5th Sundays 11am, in rotation

Please use recorded giving (envelope, etc)! The parish gets 45c extra for every euro you give, if you pay tax, from Revenue (if you give €250 pa or more) if it is recorded!

walking on water

Posted on August 13, 2017 at 5:30 AM

May my words be in the Name of the Holy & Undivided Trinity: + Father, Son, & Holy Spirit. Amen.

 

Today's Gospel reading is the account of our Lord's walking on water. It is a dramatic display of his divine power and has become justly famous, so much so that the phrase 'to walk on water' is widely used in popular culture – so that, for example, a person who has done something seemingly impossible might well say 'and for my next trick I will walk on water' or a person who thinks he is above others and doesn't think the usual limits apply to him might be disparagingly described as 'thinking he can walk on water.'

 

Read carefully, the account in fact details three miracles. First our Lord walks on water; next he permits St Peter to join him on the surface of the lake and walk on water also; and finally, he calms the storm that is afflicting those in the boat. And each teaches us something important about Christian life.

 

Looking at the first: initially when the disciples see Christ coming towards them, they are terrified. There they are, in a boat, in the middle of the Sea of Galilee, with a storm raging all around them. And suddenly they see someone walking towards them. That they should react with fear, thinking it is some kind of apparition, is not surprising. But Jesus tells them not to be afraid. And the fear leaves them.

 

We also have much to be afraid of. We live in a world that surrounds us with threats, both physical and spiritual. But we have been washed in the waters of Baptism and made part of his Body, the Church; we are fed on the Body and Blood of our Lord in the Eucharist; and we have the Sacred Scriptures and the Holy Traditions of his Church to guide us. Christ is with us also; and therefore we need not be afraid, whatever threatens.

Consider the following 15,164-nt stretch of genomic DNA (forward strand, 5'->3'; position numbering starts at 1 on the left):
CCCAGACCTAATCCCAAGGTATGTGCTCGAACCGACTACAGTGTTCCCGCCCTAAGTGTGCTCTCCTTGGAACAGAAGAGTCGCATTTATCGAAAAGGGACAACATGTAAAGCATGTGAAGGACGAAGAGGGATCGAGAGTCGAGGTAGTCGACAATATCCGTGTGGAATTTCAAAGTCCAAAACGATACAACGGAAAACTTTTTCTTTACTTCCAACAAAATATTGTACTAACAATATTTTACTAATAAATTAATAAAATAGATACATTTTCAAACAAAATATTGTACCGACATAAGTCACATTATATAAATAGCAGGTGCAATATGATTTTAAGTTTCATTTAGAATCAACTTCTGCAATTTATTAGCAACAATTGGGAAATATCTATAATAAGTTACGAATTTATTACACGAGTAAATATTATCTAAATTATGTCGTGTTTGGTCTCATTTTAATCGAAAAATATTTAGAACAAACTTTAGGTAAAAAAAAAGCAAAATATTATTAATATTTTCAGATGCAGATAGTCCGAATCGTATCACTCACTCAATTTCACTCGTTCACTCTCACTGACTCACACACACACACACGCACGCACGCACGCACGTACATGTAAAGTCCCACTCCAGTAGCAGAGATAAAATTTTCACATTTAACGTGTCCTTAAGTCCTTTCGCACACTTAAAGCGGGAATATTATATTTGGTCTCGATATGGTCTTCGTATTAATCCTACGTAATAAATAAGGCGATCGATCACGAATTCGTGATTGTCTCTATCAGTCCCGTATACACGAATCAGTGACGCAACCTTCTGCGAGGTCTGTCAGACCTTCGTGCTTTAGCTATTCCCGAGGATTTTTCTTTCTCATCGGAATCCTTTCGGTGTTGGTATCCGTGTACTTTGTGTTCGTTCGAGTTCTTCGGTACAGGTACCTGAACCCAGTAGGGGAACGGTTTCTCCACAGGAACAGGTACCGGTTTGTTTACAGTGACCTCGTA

It is in response to this first display of divine power that the second follows. St Peter sees our Lord on the water and asks him, if it is he, to command him to come to him. Our Lord does; and St Peter obeys. It is important for us to note here that the apostle does not attempt to do this in his own strength; he does not see Jesus walking on the lake and say to himself 'well, if he can do it, then so can I!' No, he seeks to do so in the power of our Lord; more, he asks him to command him to do so. And when, because of the howling wind around him he becomes frightened and begins to sink, his immediate response to to call out to our Lord, who saves him.

 

We as Christians often face great difficulties. Sometimes they seem impossible to overcome. But here we see St Peter, rather than try to avoid what seems impossible, instead actively seeking it out … and remembering that it is by God's power that he prevails; even when he doubts he remembers this. And therefore rather that giving up, he prays to God for further help. And God grants him that help.

 

Our Lord and St Peter then join the others in the boat. And the wind at once ceases. The storm is over. And the response of the disciples to this final miracle is equally immediate. They worship him, saying that he is truly the Son of God – the first time in the Gospels that he is recognised as such.

 

Many Church Fathers regard the tempestuous sea as representing the world; and the boat, once Christ has entered in, as being his Church. Thus it is the only place where we may truly find safety; and therefore we as Christians must be careful never to separate ourselves from it. Christ did not found his Church idly; it is a vital part of his plan for the salvation of all. His Church is the people of God; and a person who deliberately sets themselves apart is not part of a people. His Church is the only place where we may be in fellowship with those other people who are also members of the body of Christ. And his Church is the only place where we may partake in the Sacraments that sustain us during our earthly pilgrimage that is intended to lead us to our heavenly home. In our Gospel reading it is in the boat that the disciples worship Jesus; and if we are also to worship him rightly we must also do so from within that boat, that ark of Salvation, which is his Church.

 

And as I finish, a final thought. There is an element of fear in each of these three miracles: the fear of the disciples when they see Christ approaching; St Peter's fear that causes him to sink; and the fear all in the boat have of the storm that threatens them. Christ takes away the fear in all three instances; and he can take away the fears that surround us and threaten us, not just our bodies but our very souls, if only we will trust in him – something that we must all pray for: in the Name of Father, Son, and Holy Spirit. Amen.